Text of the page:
Magic Fire is an album of firsts for The Stray Birds: their first with
an outside producer, their first with venerable guest musicians, and their
first truly collaborative songwriting effort. More importantly, perhaps,
it's an album of mosts: the most exciting and engaging music they've ever
composed paired with their most outspoken and insightful lyrics yet.
Magic Fire builds on the success of The Stray Birds' 2014 Yep Roc
Medicine, which was hailed by NPR's World Caf? for its "strong harmonies
and sharp songwriting" and debuted at #2 on the Billboard Bluegrass chart.
Guitar World praised their "heartfelt creativity," while the Philadelphia
City Paper called the band "stunning," and Mountain Stage applauded their
singular ability to "successfully draw on the rich traditions of American
folk music while still sounding modern." It was that unique formula that
first brought them national attention and fueled their breakout in 2012,
when their self-titled/self-released debut landed amongst NPR's Top Ten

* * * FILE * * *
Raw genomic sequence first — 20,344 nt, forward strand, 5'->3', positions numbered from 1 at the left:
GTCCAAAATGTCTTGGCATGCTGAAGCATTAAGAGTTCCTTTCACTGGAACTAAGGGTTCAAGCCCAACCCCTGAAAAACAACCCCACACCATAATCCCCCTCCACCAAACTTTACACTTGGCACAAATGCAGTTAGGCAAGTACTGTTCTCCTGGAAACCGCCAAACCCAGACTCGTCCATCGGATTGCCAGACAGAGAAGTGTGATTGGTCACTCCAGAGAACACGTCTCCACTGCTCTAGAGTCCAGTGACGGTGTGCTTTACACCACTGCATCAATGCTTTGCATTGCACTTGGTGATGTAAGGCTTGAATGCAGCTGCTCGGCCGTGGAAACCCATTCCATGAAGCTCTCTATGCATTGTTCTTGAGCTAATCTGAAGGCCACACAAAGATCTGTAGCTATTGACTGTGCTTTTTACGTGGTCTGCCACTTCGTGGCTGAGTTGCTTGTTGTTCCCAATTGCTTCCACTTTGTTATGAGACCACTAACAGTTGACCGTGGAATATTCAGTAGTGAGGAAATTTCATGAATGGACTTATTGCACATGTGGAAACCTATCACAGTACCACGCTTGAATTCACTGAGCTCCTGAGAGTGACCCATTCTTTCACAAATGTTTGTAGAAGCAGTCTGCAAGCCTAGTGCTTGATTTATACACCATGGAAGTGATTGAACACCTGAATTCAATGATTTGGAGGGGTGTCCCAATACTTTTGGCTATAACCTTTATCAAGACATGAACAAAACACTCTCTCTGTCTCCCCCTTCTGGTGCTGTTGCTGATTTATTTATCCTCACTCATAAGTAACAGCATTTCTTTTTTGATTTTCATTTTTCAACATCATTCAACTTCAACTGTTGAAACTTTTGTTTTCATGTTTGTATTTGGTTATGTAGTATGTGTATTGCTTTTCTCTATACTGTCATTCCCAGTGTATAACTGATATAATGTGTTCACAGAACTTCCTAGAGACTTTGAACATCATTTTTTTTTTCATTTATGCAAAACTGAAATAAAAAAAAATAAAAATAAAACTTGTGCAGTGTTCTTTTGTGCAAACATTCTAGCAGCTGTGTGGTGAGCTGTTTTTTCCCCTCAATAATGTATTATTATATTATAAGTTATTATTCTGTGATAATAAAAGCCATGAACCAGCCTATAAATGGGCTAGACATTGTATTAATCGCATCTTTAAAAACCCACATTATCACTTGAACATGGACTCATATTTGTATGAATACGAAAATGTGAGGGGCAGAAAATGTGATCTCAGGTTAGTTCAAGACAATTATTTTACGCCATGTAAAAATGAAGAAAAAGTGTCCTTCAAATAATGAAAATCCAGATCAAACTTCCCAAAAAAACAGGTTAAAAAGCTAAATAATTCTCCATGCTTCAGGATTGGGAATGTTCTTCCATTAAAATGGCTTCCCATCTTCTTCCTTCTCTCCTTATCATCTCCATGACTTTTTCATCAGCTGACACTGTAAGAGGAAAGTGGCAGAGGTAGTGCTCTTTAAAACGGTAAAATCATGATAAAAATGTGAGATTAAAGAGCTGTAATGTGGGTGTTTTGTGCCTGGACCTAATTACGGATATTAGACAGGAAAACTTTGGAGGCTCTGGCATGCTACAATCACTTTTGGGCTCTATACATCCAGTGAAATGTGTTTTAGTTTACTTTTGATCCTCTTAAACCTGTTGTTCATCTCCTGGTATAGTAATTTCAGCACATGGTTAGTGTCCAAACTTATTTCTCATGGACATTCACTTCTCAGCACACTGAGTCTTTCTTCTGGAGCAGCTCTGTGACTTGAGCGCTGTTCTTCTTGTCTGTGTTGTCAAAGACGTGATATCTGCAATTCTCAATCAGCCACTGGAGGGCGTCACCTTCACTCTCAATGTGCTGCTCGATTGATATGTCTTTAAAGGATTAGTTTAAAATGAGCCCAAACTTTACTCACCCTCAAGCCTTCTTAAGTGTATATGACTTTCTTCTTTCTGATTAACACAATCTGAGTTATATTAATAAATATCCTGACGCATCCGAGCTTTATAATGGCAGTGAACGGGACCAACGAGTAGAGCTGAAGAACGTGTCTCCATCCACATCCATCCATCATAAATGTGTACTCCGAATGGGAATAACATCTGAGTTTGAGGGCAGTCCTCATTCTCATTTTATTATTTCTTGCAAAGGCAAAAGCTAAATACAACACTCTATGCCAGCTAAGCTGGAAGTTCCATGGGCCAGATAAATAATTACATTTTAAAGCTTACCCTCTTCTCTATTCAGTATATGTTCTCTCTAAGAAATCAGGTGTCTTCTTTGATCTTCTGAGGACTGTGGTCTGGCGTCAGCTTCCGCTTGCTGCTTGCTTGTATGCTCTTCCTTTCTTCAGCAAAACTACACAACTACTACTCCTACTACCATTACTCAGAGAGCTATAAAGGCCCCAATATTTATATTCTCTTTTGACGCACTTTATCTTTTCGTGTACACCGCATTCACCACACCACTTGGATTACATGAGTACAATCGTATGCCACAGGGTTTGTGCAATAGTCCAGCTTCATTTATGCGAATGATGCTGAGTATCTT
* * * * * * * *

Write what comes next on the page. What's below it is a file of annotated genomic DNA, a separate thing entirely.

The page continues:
Folk/Americana Albums of the Year and earned them major festival
performances everywhere from MerleFest to Scotland's Celtic Connections.
When it came time to record Magic Fire, The Stray Birds knew they were
ready to take an ambitious step. They retreated to Milan Hill, New York, a
small town outside of Woodstock in the Hudson River Valley, and teamed up
with Larry Campbell. The three-time GRAMMY Award-winning producer (best
known for his work with luminaries like Bob Dylan, Levon Helm, Paul Simon,
and Willie Nelson) enlisted his preferred engineer, Justin Guip (another
three-time GRAMMY Award-winner who worked closely with the late Helm), and
the group spent ten days together joyously exploring and creating the music
that would become Magic Fire.
"Though a few of the new songs had been on stage in the past year, we
granted most of these songs the opportunity to come to life right there in
the studio," says Maya de Vitry, who splits her time between fiddle,
guitar, and banjo in addition to singing. "It was intoxicating to go to
this place of focus with songs that still felt so fresh and free."
"We'd never worked with anyone other than just an engineer in the studio
before," adds Charles Muench, who plays banjo and bass in addition to
contributing to the group's lush three-part vocal harmonies. "Larry was on
our short list of people who we wanted to work with, and it was clear after
a few conversations with him that nothing was off limits for this record.
He offered up not only his production and direction, but also his playing
to any and all of the music."The Stray Birds Website